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Meteorological data is one of the critical items needed to execute an air dispersion modeling analysis; without this data, the air dispersion models will not run. Historically, Arizona agencies have allowed the use of either one (1) year of site-specific meteorological data or five (5) years of National Weather Service (NWS) data. Therefore, sites without access to representative NWS data, which is a common occurrence in Arizona, have historically been required to install on-site monitoring equipment and collect one (1) year of meteorological data prior to conducting an air dispersion modeling analysis. The upcoming Arizona Department of Environmental Quality (ADEQ) modeling guidelines will provide applicants with a third option through the use of "Prognostic Meteorological Data" if NWS data are not available and it is infeasible to collect site-specific data.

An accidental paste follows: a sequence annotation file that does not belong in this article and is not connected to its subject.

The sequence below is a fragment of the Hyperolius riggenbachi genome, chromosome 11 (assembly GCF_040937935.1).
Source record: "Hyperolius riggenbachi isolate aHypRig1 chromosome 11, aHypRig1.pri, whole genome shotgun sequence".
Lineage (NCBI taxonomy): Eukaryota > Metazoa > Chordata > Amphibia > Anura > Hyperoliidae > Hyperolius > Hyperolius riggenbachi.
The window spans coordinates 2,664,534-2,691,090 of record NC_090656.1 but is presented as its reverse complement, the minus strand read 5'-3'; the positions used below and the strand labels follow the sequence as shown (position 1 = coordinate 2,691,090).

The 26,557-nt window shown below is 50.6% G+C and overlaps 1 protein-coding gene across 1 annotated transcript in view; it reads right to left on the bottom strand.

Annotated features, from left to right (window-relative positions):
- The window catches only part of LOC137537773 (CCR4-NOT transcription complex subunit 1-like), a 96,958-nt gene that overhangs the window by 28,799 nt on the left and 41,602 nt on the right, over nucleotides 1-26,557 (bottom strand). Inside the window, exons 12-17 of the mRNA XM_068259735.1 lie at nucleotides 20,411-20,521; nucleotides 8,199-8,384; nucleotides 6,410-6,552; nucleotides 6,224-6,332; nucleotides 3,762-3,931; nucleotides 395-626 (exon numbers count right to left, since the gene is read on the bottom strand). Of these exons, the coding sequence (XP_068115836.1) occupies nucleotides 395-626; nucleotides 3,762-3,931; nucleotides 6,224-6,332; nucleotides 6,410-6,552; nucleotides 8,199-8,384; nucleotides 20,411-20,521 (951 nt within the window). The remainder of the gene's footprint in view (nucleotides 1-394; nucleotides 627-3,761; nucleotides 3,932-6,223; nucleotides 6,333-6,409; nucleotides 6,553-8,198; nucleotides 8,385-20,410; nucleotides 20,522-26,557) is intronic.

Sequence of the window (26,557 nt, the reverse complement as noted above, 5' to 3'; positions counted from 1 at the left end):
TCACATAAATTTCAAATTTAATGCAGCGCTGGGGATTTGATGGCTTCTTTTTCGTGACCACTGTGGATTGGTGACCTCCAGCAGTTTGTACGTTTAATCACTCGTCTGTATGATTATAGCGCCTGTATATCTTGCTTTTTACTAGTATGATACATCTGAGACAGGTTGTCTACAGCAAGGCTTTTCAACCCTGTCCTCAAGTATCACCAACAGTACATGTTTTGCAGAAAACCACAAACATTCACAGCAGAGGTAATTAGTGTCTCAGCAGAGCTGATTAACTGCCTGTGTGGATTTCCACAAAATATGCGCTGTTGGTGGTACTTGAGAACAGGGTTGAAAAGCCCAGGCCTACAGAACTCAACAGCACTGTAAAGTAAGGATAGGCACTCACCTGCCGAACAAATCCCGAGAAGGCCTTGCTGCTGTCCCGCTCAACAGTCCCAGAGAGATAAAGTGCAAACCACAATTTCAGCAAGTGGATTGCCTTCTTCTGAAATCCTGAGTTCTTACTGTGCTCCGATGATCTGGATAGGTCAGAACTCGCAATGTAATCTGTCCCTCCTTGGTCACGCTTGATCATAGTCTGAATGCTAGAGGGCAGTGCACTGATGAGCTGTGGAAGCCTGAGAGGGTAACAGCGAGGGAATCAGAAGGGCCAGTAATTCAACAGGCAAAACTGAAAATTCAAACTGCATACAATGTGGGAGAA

Prognostic Meteorological Data makes use of nationwide datasets for the years 2013 through 2015 and combines these datasets with regional Arizona data. The objective is to tailor the national data to reflect Arizona-specific meteorological conditions such that it is representative for modeling at the local level. Due to the extensive programs and subroutines involved with processing the data, the generation of Prognostic Meteorological Data can be time and cost intensive and will require case-by-case approval from Arizona agencies. However, the associated costs for producing these data are significantly lower than installing and operating on-site monitoring equipment. Additionally, producing these data can eliminate the one (1) year period required for on-site data collection that may be needed otherwise. Therefore, this development has the potential to dramatically improve project costs and timelines for cases where this new option may be used.